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NAAPA 2015: Cancer and chronic diseases

The following address was given by Clare Hughes at the NSW ACT Alcohol Policy Alliance (NAAPA) 2015 NSW Election Platform launch. Clare is the Nutrition Program Manager for Cancer Council NSW, and works on public health research including on alcohol and cancer.

The alliance launched their platform ‘Not one more’ at Sydney’s Parliament House in November 2014, urging NSW MP’s to take action on alcohol.

Each day in NSW alcohol results in 66 assaults, including 27 domestic assaults, 28 emergency department presentations, 142 hospitalisations and three deaths. One more harm from alcohol is one too many.

The upcoming State Election in March 2015 provides NSW with an opportunity to ensure that their next Government continues to work towards a comprehensive plan that addresses alcohol harms.

When the Cancer Council NSW was approached to be part of NAAPA we knew it was something that we needed to be part of if we were to achieve our mission of beating cancer.

As well as conducting and funding world class research and providing information and support to people affected by cancer, our priorities include preventing cancer in the New South Wales (NSW) community by promoting healthy lifestyles and advocating to ensuring Governments act to reduce cancer risk.

With our head office based in Kings Cross we recognised that the initial priorities for NAAPA needed to be around addressing some the harms associated with the heavy weekend drinking culture for which this area has sadly become known. And NAAPA has had some brilliant successes since it was established.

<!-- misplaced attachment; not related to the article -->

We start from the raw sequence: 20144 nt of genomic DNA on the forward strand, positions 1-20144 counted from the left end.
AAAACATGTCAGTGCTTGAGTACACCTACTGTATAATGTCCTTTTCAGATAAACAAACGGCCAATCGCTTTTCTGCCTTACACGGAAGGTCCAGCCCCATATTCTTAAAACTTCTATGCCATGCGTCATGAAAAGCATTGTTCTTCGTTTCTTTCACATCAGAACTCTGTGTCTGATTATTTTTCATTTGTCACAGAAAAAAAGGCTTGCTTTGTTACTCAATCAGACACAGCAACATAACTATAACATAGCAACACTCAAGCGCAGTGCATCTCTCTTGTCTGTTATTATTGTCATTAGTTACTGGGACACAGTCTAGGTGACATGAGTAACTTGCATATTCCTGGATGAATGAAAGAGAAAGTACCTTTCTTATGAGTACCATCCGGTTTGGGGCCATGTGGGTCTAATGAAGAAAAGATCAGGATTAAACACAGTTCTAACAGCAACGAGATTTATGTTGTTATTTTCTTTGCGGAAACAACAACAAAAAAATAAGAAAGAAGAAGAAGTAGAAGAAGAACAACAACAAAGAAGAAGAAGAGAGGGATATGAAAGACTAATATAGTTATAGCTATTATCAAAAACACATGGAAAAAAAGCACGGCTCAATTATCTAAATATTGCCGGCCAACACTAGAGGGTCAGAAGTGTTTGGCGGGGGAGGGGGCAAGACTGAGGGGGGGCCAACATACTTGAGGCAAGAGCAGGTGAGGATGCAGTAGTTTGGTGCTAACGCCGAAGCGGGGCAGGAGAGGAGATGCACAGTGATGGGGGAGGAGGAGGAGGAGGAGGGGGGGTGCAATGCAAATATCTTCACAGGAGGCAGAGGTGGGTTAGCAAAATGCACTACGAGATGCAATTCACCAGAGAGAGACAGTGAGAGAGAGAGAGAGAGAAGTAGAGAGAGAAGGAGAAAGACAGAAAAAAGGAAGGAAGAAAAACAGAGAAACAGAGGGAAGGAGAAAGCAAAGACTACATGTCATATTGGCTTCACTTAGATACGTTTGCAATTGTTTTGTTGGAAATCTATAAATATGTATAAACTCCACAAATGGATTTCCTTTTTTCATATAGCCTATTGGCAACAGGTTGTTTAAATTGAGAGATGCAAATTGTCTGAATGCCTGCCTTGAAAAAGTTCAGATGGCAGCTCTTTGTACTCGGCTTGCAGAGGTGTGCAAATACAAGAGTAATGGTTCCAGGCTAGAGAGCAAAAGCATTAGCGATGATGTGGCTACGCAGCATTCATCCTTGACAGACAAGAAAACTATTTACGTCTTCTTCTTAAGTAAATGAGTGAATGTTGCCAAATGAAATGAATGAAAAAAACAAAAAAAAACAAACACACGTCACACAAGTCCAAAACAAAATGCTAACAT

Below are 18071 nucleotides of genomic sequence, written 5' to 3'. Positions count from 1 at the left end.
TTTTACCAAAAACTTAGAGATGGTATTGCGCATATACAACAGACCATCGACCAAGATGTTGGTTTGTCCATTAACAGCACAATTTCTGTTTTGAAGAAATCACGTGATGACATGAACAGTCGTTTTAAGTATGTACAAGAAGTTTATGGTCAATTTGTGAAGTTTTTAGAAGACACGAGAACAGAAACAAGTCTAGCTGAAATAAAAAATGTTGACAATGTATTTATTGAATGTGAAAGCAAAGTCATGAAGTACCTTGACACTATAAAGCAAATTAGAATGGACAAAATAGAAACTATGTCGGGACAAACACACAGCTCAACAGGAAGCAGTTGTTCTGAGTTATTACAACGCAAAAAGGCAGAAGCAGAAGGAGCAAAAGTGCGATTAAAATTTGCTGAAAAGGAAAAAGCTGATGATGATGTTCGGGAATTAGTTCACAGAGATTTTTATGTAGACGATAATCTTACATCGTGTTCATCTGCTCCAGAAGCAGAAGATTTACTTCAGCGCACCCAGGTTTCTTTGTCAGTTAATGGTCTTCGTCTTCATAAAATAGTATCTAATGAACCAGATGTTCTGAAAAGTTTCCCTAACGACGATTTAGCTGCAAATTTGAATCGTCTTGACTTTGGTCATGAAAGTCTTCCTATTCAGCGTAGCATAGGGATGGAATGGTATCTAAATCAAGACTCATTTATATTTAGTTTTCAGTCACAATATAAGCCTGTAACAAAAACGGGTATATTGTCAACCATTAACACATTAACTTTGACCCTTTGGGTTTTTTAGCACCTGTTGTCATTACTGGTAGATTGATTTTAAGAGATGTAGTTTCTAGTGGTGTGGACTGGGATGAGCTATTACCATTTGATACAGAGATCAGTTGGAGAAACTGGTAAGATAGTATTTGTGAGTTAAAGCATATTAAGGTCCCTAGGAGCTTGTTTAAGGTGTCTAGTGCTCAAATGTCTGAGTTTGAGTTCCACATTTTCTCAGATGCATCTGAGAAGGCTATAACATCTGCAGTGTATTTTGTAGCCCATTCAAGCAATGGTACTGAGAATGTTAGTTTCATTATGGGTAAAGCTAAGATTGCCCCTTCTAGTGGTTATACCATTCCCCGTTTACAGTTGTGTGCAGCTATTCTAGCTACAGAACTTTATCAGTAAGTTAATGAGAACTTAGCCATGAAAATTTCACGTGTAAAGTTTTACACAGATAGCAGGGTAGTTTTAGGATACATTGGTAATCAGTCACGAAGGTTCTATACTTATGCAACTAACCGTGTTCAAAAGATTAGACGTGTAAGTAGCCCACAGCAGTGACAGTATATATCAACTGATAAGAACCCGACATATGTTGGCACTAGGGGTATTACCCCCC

But our concerns about the harms associated with alcohol consumption are related to the long term health consequences of Australia’s drinking culture.

Many Australians take pride in our well-established drinking culture. For most Australian’s, catching up with friends and family involves a celebratory beer, wine, champagne or cocktail…or two…. or three…

What many people don’t realise is that their love of alcohol is increasing their risk of developing cancer and other chronic diseases.

Alcohol and cancer risk

The International Agency for Research on Cancer has recognised alcohol as a Group 1 carcinogen which is the highest rating for substances that cause cancer.

While many people would first associate alcohol with cancers of the liver; alcohol consumption is a risk factor for some of the more common cancers we see in Australia.

The most recent report by the World Cancer Research Fund concluded that there is convincing evidence that alcohol causes cancer of the bowel (in men in particular) and the breast, as well as the mouth, pharynx, larynx and oesophagus. It also found probable evidence that alcohol causes bowel cancer in women and liver cancer.

Cancer Council Australia estimates that anywhere between 2,182 and 6,620 new cases of cancer in Australia, or between nearly 2 and 6% of cancer cases in 2009, were attributable to long-term, chronic use of alcohol.

Alcohol use and cancer have a dose-response relationship; the more alcohol consumed over time, the higher the risk. Smoking and alcohol together have a synergistic effect, meaning that the combined effects greatly exceed the risk from either one alone.

As well as being a direct cause of several cancers, alcohol consumption may indirectly increase cancer risk by contributing to obesity and overweight, which are linked by convincing evidence to cancers of the oesophagus, pancreas, bowel, breast (in post-menopausal women), endometrium and kidney. There is also probable evidence that body fatness is a cause of gallbladder cancer.